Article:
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Osaka's National Museum of Art - NMAO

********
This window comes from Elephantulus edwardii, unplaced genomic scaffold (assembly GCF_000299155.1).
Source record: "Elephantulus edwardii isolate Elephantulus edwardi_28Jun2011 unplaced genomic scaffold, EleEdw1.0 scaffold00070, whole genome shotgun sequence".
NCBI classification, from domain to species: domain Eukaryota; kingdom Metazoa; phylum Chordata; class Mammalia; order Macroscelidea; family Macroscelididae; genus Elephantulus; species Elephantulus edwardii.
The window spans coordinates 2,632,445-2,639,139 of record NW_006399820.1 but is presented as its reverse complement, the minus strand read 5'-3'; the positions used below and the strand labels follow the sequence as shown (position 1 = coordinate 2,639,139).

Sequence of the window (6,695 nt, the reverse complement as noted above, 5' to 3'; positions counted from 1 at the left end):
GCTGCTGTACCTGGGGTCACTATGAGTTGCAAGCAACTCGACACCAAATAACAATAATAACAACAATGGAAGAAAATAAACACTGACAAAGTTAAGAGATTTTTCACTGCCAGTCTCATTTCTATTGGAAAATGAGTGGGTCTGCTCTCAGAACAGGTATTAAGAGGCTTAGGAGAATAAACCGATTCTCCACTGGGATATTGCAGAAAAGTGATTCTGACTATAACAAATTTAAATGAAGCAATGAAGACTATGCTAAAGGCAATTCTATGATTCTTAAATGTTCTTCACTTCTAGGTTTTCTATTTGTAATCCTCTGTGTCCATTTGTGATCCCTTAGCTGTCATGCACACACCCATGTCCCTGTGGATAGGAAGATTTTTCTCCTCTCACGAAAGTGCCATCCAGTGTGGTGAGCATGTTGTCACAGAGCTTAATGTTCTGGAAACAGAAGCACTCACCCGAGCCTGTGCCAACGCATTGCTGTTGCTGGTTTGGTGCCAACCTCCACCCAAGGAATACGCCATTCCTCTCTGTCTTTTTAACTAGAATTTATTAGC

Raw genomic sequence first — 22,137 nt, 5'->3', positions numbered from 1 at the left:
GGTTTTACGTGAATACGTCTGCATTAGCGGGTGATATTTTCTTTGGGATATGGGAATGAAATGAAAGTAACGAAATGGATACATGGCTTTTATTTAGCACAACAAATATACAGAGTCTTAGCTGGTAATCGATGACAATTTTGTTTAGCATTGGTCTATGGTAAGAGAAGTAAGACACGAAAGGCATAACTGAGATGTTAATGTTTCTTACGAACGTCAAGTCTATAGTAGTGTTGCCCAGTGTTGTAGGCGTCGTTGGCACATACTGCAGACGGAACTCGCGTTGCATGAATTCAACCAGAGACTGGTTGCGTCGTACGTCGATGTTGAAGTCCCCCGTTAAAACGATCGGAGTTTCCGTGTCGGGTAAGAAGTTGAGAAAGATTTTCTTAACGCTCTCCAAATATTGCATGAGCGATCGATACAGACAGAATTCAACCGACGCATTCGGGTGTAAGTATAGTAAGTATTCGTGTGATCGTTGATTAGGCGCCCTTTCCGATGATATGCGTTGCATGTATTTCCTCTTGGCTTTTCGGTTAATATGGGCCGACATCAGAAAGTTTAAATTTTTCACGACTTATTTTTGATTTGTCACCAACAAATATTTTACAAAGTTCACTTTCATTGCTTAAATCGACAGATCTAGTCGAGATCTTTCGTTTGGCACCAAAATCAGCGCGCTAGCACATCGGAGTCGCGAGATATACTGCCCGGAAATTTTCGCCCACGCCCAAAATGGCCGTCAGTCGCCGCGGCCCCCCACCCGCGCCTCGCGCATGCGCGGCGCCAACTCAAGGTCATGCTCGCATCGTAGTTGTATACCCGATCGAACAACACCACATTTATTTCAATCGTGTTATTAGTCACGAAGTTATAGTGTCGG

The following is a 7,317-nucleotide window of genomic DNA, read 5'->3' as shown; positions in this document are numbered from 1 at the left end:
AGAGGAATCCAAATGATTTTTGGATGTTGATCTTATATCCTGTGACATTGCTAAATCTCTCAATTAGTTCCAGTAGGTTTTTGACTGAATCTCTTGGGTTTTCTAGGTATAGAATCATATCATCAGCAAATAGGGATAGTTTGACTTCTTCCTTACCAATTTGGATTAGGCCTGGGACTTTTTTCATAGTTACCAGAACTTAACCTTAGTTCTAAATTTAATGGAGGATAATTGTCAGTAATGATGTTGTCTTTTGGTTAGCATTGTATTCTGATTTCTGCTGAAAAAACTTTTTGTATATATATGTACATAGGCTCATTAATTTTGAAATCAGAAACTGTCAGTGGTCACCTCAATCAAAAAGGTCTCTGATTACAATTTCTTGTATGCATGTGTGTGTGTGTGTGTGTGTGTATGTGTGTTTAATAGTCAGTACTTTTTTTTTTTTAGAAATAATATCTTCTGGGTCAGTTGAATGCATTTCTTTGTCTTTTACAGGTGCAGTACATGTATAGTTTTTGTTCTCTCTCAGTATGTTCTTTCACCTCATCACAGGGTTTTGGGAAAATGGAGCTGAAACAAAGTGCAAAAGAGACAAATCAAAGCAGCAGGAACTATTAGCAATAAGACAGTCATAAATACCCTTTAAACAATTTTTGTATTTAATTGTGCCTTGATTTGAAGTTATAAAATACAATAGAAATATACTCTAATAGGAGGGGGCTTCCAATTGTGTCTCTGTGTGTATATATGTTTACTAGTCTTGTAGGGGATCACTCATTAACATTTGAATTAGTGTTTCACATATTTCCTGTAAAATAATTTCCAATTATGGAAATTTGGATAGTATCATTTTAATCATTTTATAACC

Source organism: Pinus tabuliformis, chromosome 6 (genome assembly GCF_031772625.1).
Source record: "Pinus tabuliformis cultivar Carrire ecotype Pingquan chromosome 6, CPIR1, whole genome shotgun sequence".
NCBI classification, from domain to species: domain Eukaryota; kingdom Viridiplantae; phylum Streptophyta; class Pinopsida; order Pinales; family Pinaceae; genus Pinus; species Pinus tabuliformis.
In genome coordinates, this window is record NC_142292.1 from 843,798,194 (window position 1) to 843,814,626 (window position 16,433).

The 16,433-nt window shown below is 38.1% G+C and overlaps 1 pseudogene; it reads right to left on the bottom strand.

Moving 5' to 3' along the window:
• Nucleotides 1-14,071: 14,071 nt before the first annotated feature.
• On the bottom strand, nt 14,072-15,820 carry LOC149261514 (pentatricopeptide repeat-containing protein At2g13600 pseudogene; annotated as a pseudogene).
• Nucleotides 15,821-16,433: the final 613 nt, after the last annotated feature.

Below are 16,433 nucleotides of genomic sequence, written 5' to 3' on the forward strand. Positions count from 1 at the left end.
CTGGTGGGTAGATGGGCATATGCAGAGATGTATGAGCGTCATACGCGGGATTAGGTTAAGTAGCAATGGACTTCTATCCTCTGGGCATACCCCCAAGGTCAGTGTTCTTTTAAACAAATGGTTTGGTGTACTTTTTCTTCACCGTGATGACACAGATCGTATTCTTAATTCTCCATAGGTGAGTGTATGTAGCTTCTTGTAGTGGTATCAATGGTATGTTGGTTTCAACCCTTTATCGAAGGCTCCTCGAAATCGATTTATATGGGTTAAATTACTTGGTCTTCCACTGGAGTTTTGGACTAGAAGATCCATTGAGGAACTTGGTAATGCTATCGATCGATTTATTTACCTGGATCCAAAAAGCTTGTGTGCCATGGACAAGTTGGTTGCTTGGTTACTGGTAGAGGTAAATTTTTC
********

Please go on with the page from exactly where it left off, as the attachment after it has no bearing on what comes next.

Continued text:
The official Japanese title of the museum translates as the "National Museum of International Art". When it opened on October 15, 1977, the museum became Japan's fourth national museum. The building, designed by architect Arata Isozaki, was partially renovated after originally serving as the Expo Museum of Fine Arts at Expo'70, but unlike the other pavilions, it was originally designed to be a permanent structure. Moreover, the site was originally scheduled to serve as home to the Osaka Prefectural Museum of Contemporary Art, but due to financial difficulties and the election of a new governor, the plan was ultimately shelved. Later, the idea of building a national museum gained support, and while studying already existing national museums, the facility was approved. However, due to the aging of the building as well as growing space limitations, the museum was temporarily closed in January 2004. The old museum was demolished and turned into a car park, while the exhibits were transferred to its more central, current location in Nakanoshima, which opened in November 2004. The present museum was designed by Argentinian-American architect César Pelli — who designed the 2nd expansion of the MoMA in New York in 1977, a 56-storey residential tower. Most of the museum facilities are located underground, next to the Osaka Science Museum. Pelli suggested that the externally visible design structure represents waving reeds in the wind. The original objective of the museum was "to collect, store, and publicly display the artworks and resources, and conduct the related research and other projects needed to elucidate the relationship between developments in Japanese art and art from the rest of the world." However, most of the artwork in the collection is from the post-war era. Since it started, the museum collects contemporary works, which helped determine his current direction, acting more as a Contemporary Art Museum. As of March 2011, The National Museum of Art, Osaka, boasted a total of 6,109 works. Over half of the entire collection consists of about 3,000 prints. | Photos by Martin Grossmann, September 2019 | URL: http://www.nmao.go.jp/en/